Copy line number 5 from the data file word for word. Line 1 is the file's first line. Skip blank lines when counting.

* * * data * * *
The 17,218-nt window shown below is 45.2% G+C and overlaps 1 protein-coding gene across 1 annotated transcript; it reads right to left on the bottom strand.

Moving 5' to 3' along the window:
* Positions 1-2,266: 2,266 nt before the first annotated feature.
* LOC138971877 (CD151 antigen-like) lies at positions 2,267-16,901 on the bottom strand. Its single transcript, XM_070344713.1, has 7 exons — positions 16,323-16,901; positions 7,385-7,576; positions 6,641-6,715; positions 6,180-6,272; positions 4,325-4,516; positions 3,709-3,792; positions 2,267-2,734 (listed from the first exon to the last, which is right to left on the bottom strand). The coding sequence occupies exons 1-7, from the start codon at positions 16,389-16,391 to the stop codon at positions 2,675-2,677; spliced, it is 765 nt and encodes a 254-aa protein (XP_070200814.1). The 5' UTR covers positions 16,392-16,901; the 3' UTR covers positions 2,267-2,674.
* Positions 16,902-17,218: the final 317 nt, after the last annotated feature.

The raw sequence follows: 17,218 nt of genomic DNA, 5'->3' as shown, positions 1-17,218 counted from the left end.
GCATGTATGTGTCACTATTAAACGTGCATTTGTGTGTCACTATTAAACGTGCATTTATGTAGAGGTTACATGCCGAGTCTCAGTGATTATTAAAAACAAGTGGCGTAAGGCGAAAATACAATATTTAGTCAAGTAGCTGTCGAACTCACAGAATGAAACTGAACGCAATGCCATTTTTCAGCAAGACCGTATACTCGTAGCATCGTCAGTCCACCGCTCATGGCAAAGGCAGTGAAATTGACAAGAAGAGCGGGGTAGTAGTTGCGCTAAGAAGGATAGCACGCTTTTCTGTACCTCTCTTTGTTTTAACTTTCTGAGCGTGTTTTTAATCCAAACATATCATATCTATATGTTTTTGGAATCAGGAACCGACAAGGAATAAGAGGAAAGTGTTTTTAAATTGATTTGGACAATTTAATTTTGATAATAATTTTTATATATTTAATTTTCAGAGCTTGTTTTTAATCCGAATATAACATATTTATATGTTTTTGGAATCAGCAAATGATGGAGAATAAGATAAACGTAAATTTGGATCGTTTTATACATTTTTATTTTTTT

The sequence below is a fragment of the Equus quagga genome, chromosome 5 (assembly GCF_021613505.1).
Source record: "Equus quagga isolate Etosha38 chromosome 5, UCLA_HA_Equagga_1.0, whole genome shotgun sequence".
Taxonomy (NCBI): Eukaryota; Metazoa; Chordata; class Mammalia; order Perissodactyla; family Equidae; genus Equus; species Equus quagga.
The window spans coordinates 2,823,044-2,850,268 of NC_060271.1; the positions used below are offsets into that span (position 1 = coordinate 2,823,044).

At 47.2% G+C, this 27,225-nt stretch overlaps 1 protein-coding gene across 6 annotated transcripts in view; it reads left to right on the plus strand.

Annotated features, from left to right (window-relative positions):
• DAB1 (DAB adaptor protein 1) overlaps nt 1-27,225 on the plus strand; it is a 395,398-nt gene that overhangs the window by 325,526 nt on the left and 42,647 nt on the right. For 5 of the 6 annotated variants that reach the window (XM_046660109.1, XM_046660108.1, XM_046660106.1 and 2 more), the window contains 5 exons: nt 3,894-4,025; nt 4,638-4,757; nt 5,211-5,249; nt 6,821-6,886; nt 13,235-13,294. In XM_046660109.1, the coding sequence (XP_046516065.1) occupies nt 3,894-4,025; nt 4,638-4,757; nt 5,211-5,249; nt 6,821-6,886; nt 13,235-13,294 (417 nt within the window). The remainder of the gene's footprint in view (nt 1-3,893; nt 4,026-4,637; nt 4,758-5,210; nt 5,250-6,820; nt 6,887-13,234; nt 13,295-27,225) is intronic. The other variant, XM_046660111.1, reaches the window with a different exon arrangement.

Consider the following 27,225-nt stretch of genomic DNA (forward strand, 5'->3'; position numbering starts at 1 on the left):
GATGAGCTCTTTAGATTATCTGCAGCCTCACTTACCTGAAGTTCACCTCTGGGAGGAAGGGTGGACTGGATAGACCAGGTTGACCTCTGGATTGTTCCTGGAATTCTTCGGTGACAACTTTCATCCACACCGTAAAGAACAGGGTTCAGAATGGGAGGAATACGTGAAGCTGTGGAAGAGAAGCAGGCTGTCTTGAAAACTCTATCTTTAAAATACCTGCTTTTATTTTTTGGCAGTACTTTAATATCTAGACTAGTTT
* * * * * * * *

* Positions 16,902-17,218: the final 317 nt, after the last annotated feature.